So, first and foremost, it is appropriate when the person who was harmed voices the desire to have a facilitated dialogue with the person who caused the harm. The intended outcome is usually some form of a reparations agreement.
Secondly, a restorative approach is only appropriate when the person who did the harm has acknowledged and admitted to the wrong-doing. Restorative practices are designed to repair harm and put right relationships. Restorative justice is not a framework for investigating wrong-doing.
Thirdly, restorative justice is a voluntary process. Neither party can be coerced into the process. This aligns with the core principle of creating a safe place.
Lastly, it is important for corporations to differentiate between criminal behavior and violations of company policy. When a violent crime has taken place, law enforcement must be engaged. That does not necessary preclude the possibility of a restorative approach, but it should not replace it.
Restoring the Workplace Community
Restorative justice operates from the understanding that we are all extensions of one another. When one person is harmed, that harm ripples across the organization.
For example, I worked with an organization where a male member of the leadership team was bullying a female member of the leadership team. This bullying was severe and included sexually inappropriate tactics as well as other tactics intended to oppress the female leader, including a widespread reputation smear campaign that was rife with false stories and blatant lies. The relationship between these two leaders had a significant impact on their individual teams. There was rampant distrust and disrespect between the two teams who relied on one another in order to create their work product. Repairing the harm required restoring the relationship between the two leaders, as well as restoring the relationships between the two communities.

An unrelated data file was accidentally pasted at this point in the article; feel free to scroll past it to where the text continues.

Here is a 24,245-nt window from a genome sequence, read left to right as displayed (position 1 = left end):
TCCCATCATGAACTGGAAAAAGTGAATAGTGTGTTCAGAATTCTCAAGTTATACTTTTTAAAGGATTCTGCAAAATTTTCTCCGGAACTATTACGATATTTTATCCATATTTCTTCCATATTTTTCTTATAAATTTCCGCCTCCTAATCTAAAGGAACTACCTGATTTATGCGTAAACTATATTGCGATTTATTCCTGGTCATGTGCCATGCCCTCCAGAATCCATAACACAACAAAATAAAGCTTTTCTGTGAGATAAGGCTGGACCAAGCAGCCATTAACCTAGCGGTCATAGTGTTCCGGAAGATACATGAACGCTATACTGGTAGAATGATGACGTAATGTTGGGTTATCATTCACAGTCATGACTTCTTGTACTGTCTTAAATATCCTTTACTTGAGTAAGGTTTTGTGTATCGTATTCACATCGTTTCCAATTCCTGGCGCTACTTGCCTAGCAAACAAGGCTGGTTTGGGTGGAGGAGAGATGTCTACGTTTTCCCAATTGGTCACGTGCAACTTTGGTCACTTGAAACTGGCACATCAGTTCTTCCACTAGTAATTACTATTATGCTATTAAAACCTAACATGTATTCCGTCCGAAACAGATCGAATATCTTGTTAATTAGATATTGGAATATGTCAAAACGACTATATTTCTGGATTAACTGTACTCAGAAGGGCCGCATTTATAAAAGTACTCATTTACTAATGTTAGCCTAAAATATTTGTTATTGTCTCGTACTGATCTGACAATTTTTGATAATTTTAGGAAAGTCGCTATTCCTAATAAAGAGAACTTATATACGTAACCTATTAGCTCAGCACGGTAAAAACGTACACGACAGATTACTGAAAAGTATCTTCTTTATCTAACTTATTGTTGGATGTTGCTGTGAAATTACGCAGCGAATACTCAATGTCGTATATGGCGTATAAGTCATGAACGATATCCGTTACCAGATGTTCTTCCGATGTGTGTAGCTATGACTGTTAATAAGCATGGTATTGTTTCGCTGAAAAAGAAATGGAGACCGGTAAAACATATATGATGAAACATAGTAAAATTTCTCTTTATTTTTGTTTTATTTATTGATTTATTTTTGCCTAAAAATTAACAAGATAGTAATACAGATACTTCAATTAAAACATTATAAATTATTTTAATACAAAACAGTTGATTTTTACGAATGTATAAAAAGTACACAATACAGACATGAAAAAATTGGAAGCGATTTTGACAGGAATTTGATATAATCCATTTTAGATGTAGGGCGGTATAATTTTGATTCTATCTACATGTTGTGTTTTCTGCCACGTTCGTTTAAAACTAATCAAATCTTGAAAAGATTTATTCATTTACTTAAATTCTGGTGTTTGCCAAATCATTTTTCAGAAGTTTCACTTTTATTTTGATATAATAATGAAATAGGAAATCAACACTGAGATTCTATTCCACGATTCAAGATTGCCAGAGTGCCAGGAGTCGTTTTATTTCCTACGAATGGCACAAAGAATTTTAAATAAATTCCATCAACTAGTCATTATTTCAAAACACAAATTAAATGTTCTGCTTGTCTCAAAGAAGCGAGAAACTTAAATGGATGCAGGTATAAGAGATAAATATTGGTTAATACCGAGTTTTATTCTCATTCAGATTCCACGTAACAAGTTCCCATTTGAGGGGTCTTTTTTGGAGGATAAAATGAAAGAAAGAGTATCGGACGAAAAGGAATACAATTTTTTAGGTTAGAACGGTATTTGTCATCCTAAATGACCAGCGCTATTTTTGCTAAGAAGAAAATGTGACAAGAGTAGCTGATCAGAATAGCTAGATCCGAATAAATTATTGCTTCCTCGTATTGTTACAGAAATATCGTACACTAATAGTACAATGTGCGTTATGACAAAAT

Because restorative approaches include the communities of both the person who was harmed and the person(s) who did the harm, it also holds the overarching community accountable for repairing whatever elements within the system allowed this behavior to exist and/or thrive. So, it takes a systems approach to addressing harm as well.
We are experiencing a powerful moment in history. We have a unique opportunity to create a paradigm shift that will create a positive ripple effect in the personal and professional lives of women and men for generations. To seize the opportunity, we must look to new, more progressive, and sustainable approaches to addressing harm and restoring relationships. Restorative practices in the workplace offers the framework to create real and lasting change.
An international speaker, peace-building trainer and mediator with expertise in restorative justice and transformative mediation models, Dr. Robyn Short works with individuals, corporations, and nonprofit organizations in discovering the root causes of their conflicts, so they may transform their relationships and create new and productive paths forward individually and as teams. In addition to her mediation and conflict training practice through Workplace Peace Institute, Dr. Short is an adjunct professor at Southern Methodist University in the Master of Conflict Management and Dispute Resolution program, the Master of Leadership and Negotiation at Bay Path University, and Lipscomb University's Master in Conflict Management and Dispute Resolution. She has guest lectured at Pepperdine University and Creighton University. Dr. Short has authored four books on peace building.